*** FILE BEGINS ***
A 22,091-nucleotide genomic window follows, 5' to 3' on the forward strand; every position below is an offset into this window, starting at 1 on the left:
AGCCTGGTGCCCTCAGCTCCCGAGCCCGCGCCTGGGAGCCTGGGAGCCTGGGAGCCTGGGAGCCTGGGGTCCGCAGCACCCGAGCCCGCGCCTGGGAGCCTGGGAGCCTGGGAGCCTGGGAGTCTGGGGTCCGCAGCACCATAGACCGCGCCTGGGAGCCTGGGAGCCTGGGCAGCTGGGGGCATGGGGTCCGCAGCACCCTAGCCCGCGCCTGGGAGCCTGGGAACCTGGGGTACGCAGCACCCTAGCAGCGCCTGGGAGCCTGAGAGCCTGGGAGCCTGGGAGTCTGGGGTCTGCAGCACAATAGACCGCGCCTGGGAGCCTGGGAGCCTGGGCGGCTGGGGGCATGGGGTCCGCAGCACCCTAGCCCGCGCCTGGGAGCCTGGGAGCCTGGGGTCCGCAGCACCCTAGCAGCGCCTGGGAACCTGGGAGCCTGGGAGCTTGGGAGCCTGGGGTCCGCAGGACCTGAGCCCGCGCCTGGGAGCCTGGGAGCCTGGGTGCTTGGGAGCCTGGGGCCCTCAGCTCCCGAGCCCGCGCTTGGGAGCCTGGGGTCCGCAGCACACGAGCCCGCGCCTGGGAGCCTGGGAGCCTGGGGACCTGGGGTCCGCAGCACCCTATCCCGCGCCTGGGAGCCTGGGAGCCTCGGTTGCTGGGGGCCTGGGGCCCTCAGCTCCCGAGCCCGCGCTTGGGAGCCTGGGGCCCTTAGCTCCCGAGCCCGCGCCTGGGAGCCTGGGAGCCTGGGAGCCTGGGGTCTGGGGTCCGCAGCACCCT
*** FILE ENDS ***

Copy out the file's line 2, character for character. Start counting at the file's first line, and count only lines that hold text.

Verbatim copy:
AGCCTGGTGCCCTCAGCTCCCGAGCCCGCGCCTGGGAGCCTGGGAGCCTGGGAGCCTGGGAGCCTGGGGTCCGCAGCACCCGAGCCCGCGCCTGGGAGCCTGGGAGCCTGGGAGCCTGGGAGTCTGGGGTCCGCAGCACCATAGACCGCGCCTGGGAGCCTGGGAGCCTGGGCAGCTGGGGGCATGGGGTCCGCAGCACCCTAGCCCGCGCCTGGGAGCCTGGGAACCTGGGGTACGCAGCACCCTAGCAGCGCCTGGGAGCCTGAGAGCCTGGGAGCCTGGGAGTCTGGGGTCTGCAGCACAATAGACCGCGCCTGGGAGCCTGGGAGCCTGGGCGGCTGGGGGCATGGGGTCCGCAGCACCCTAGCCCGCGCCTGGGAGCCTGGGAGCCTGGGGTCCGCAGCACCCTAGCAGCGCCTGGGAACCTGGGAGCCTGGGAGCTTGGGAGCCTGGGGTCCGCAGGACCTGAGCCCGCGCCTGGGAGCCTGGGAGCCTGGGTGCTTGGGAGCCTGGGGCCCTCAGCTCCCGAGCCCGCGCTTGGGAGCCTGGGGTCCGCAGCACACGAGCCCGCGCCTGGGAGCCTGGGAGCCTGGGGACCTGGGGTCCGCAGCACCCTATCCCGCGCCTGGGAGCCTGGGAGCCTCGGTTGCTGGGGGCCTGGGGCCCTCAGCTCCCGAGCCCGCGCTTGGGAGCCTGGGGCCCTTAGCTCCCGAGCCCGCGCCTGGGAGCCTGGGAGCCTGGGAGCCTGGGGTCTGGGGTCCGCAGCACCCT